Following the press briefing I venture underneath. It is cosy down here. Sitting by the big, rough foundation stones, with the translucent shell hovering above, I feel transported to a fantasy world. It is easy to see how the architect was inspired by the castle in Oscar Wilde’s The Selfish Giant and by David Hockney’s drawings of Grimm’s Fairy Tales.

This is a building that is at once childlike and magical. Radic says, ‘just look at the volume without thinking too much. Just accept it.’

The Serpentine Pavilion is open to the public during its four-month tenure in the park. On selected Friday nights it will also stage the Serpentine’s Park Nights series – eight site-specific events bringing together art, poetry, music, film, literature and theory.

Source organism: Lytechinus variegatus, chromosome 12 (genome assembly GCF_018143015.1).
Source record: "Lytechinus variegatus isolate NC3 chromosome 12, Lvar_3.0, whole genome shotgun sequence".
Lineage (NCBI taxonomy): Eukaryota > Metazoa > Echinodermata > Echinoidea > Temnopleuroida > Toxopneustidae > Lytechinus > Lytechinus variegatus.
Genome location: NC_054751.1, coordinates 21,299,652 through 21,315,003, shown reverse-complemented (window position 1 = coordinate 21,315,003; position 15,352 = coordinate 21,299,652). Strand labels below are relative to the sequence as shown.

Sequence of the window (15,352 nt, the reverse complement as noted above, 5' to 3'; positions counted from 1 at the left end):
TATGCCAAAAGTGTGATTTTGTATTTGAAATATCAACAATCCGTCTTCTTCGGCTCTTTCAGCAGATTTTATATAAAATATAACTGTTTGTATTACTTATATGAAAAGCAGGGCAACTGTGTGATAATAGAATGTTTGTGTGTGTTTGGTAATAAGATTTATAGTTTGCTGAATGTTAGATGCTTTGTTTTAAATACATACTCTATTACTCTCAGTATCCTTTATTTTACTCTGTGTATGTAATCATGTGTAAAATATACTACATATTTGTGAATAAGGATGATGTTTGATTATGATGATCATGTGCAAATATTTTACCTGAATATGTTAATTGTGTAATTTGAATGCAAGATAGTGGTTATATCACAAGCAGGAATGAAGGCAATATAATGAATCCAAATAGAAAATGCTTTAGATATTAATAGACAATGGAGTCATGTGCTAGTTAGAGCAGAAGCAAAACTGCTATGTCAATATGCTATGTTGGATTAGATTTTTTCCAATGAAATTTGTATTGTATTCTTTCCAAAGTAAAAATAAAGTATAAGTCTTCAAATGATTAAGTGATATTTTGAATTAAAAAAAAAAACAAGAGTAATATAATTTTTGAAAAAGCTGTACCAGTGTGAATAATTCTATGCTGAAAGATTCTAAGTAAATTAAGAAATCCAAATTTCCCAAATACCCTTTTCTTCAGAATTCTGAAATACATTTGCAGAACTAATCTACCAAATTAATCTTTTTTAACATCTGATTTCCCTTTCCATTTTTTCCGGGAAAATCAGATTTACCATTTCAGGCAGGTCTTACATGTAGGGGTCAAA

We can’t wait to see it in real life, when mums bring their kids during the day to run around and explore, when tourists stumble across it exploring Hyde Park, and when in the evenings it becomes a social space.

Nargess Shahmanesh Banks

Read about the previous Serpentine Gallery Pavilions here.

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Smiljan Radic’s 2014 Serpentine Pavilion

These are images of one of the most exciting projects proposed for the Serpentine Gallery Pavilion. Smiljan Radic will be the 14th architect to design a temporary structure in London’s Hyde Park this summer. Occupying around 350 square-metres, the Chilean architect has envisaged a rather intriguing flexible, semi-translucent, cylindrical structure that has been designed to resemble a shell, resting on large quarry stones. The concept has its roots in Radic’s earlier work, particularly The Castle of the Selfish Giant, inspired by the Oscar Wilde story, and the Restaurant Mestizo.

The temporary Serpentine Pavilion is part of the history of small romantic constructions seen in parks or large gardens, popular from the end of the 16th to the start of the 19th century, notes Radic.